Saturday, June 15, 2024
Concordia Sisters of St. Joseph

Concordia Sisters of St. Joseph

Loving God and neighbor without distinction: A pontifical institute of women religious of the Roman Catholic Church


Advocates gather in Dodge City to discuss immigration

     “We are a nation of immigrants. I think we forget that. Mine were German immigrants in the 1880s. If we told those stories more, if we remembered that, we might become more welcoming. “

— Kathy Denhardt,
mobility manager for Dodge City and Ford County

DODGE CITY — Nearly three dozen people from throughout southwest Kansas packed a meeting room in the Catholic cathedral in Dodge City Thursday afternoon, all with the same question: How can we better ensure that immigrants are treated fairly and humanely?

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The Sisters of St. Joseph of Concordia had organized the meeting to bring together representatives from social service agencies, religious congregations, city governments, political entities and the community college as well as individuals who advocate for immigrant rights.

But, as organizer Cheryl Lyn Higgins pointed out at the beginning of the meeting, the Concordia-based congregation of Catholic women doesn’t presume to have all the answers.

“Our goal is to become better informed advocates for our brothers and sisters, whether documented or undocumented,” she said. “I believe, collectively, we can generate the outcome we all want to see.”

Higgins, who is coordinator of the sisters’ Neighborhood Initiatives office in Concordia, had organized a similar meeting in Salina in January.

Both meetings come on the heels of the congregation’s unanimous support last November for a “statement on immigration” that calls for a comprehensive national immigration policy, including:

  • A pathway to lawful permanent residency and citizenship for the undocumented persons currently living in the United States;
  • A process to reduce the backlog of family visas in order to ensure family unity and reunification;
  • A guest worker program that ensures labor protections and equitable wages;
  • A border security and enforcement policy that is humane; and
  • A process whereby undocumented students living in the United States can earn a college degree and become gainfully employed.

Higgins and the other members of the congregation’s immigration committee — Sisters Esther Pineda, Anna Marie Broxterman and Judy Stephens — handed out copies of the statement during Thursday’s Dodge City meeting.

Many participants had ideas on what needs to happen, particularly in southwest Kansas where the Hispanic population is continuing to grow.

Garden City Mayor John Doll said that a pressing need is a local immigration office.

“People now have to go to Wichita or Kansas City,” Doll said. “Having services available here is a key.”

For Maria Musick of Dodge City, another key is learning about the immigration issue “so we can tell the difference between fact and myth.”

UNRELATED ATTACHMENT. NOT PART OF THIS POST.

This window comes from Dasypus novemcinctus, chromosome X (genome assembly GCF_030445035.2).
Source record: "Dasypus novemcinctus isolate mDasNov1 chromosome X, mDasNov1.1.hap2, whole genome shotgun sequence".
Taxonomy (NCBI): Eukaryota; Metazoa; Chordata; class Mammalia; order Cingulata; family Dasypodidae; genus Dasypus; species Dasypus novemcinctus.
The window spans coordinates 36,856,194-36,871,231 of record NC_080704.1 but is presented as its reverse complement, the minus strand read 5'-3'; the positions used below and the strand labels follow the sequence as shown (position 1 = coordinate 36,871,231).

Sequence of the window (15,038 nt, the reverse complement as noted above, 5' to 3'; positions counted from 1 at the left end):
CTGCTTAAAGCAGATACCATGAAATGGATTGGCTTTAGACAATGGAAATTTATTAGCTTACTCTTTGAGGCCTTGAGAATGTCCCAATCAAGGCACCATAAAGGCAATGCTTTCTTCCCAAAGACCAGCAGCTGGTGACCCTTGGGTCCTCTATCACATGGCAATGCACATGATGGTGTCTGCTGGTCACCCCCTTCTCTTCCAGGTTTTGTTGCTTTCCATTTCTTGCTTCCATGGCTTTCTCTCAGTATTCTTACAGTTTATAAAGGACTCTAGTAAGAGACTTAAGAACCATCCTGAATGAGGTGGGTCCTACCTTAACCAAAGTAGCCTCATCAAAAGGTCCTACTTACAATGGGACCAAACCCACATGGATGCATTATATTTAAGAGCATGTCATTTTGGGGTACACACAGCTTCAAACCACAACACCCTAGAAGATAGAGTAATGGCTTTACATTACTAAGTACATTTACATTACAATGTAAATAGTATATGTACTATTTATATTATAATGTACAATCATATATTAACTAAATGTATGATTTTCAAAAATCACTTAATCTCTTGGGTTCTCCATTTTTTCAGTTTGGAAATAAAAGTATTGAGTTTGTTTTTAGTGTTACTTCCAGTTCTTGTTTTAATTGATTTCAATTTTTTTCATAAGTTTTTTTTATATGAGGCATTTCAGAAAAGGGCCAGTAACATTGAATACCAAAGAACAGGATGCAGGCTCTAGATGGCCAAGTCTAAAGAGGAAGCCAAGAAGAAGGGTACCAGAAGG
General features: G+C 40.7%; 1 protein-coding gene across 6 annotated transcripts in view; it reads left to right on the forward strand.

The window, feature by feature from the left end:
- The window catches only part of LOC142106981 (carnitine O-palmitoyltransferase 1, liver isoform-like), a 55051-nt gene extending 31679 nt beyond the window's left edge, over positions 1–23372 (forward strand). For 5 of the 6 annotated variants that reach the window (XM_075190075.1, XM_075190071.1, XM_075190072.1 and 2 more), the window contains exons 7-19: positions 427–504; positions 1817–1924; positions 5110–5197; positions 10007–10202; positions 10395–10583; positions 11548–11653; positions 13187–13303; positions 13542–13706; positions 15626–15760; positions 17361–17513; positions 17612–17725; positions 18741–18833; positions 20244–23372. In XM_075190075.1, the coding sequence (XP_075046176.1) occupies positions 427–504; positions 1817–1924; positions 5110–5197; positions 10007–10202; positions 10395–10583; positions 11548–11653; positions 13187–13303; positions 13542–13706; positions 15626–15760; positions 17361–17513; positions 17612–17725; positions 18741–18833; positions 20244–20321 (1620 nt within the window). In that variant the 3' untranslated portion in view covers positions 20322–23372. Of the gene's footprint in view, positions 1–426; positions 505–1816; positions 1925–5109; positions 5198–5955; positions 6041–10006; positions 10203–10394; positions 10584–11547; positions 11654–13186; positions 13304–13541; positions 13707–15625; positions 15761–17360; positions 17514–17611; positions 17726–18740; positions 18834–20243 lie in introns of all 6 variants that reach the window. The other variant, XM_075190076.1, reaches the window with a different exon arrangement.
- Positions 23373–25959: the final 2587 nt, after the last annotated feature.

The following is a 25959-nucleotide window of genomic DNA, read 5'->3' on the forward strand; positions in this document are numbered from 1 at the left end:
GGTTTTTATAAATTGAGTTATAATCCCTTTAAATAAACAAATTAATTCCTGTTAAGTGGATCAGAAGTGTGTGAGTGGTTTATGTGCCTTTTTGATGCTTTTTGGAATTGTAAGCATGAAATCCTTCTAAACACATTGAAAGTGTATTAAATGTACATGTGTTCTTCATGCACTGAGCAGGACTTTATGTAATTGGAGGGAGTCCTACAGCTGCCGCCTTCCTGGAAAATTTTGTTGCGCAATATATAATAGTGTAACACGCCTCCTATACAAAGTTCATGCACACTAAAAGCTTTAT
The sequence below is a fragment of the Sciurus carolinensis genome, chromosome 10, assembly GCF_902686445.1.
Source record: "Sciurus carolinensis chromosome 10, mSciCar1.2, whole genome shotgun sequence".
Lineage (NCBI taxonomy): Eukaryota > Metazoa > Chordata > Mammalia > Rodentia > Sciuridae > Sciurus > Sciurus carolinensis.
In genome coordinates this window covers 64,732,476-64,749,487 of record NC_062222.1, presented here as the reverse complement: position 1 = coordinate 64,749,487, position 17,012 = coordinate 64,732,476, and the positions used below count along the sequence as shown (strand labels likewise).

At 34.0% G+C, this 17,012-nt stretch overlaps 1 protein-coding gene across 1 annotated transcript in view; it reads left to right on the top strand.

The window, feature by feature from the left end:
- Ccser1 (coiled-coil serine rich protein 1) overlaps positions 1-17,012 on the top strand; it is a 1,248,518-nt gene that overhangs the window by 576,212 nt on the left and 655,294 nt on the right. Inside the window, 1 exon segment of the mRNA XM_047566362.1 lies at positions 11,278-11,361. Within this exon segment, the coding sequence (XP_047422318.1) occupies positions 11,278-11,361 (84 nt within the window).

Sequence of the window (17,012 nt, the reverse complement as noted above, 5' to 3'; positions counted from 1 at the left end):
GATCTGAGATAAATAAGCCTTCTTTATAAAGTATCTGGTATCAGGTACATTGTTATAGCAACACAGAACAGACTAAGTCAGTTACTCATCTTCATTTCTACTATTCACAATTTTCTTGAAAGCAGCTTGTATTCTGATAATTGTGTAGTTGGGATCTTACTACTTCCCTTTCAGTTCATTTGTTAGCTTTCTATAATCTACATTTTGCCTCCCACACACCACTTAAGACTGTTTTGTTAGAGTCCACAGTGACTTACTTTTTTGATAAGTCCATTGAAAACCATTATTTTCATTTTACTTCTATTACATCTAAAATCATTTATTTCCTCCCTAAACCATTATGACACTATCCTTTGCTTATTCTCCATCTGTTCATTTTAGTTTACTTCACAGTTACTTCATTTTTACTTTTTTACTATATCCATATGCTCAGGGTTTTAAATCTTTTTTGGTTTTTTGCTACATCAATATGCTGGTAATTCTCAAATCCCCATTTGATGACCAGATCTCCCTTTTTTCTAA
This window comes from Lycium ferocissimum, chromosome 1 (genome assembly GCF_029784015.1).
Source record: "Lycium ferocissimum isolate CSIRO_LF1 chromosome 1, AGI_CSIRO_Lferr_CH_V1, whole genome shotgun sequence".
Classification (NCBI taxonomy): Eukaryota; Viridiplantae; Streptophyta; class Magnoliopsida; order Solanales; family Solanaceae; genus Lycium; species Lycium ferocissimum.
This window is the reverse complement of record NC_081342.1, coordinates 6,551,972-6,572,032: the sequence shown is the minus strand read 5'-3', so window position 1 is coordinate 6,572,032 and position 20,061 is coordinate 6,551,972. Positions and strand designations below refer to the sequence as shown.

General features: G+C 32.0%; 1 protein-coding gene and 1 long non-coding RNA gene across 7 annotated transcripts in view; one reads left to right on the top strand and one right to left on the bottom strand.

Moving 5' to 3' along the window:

Johnny Dunlap, chairman of the Ford County Democratic Party and a representative of the League of United Latin American Citizens, agreed — but he added that action is also needed.

“We need to raise awareness on the hearings (legislative) in Topeka and in D.C.,” he said. “We need to inform our communities and immigrants so that they may speak against  (proposed anti-immigrant legislation).”

Sister Esther Pineda, who was in Topeka during February for hearings at the Capitol, reported to the group on the status of several bills being considered by the state Legislature.

She urged the group to pay particular attention to House Bill 2576, the so-called “Anti-Harboring Bill,” as well as House Bill 2712, a measure that would require the Kansas Department of Labor to identify labor shortages and then create something of a “guest worker” program to help eliminate those shortages. The bill, which was drafted by a coalition that includes agriculture groups and the Kansas Chamber of Commerce, has drawn strong support from immigrant rights advocates across the state and equally strong opposition from Kansas Secretary of State Kris Kobach and others.

Arturo Ponce, who works with the United Methodist Mexican American Ministries in Liberal, said that three elements are needed to advocate for immigrant rights: collaboration, cooperation and communication.

“This meeting, bringing us all together, is an example of all three,” Ponce said.

But Robert Vinton, ESL/migrant director for USD 443, expressed concern that more needs to be done.     “There hasn’t been an adequate response from this country that allows immigrants to stay,” he said. “In 20 or 30 years from now, these people are going to become people we’re going to need to depend on. They can become lawyers or doctors. We as a country have been fighting it, but at some point we have to see that it’s reality.”

At the end of the two-hour session Higgins said the sisters’ Immigration Committee is compiling all the information and ideas from both this meeting and the earlier one in Salina, as a first step in an action plan. “What I’m hearing today is that we need to be more vocal,” she said.




One thought on “Advocates gather in Dodge City to discuss immigration

  • Loretta A. Jasper csj

    One more link in various contingencies coming together on behalf of the untended needs of our undocumented brothers and sisters who continue to be viable citizens within their local communities within the State of Kansas.
    Increased awareness; increased response; increased solution….

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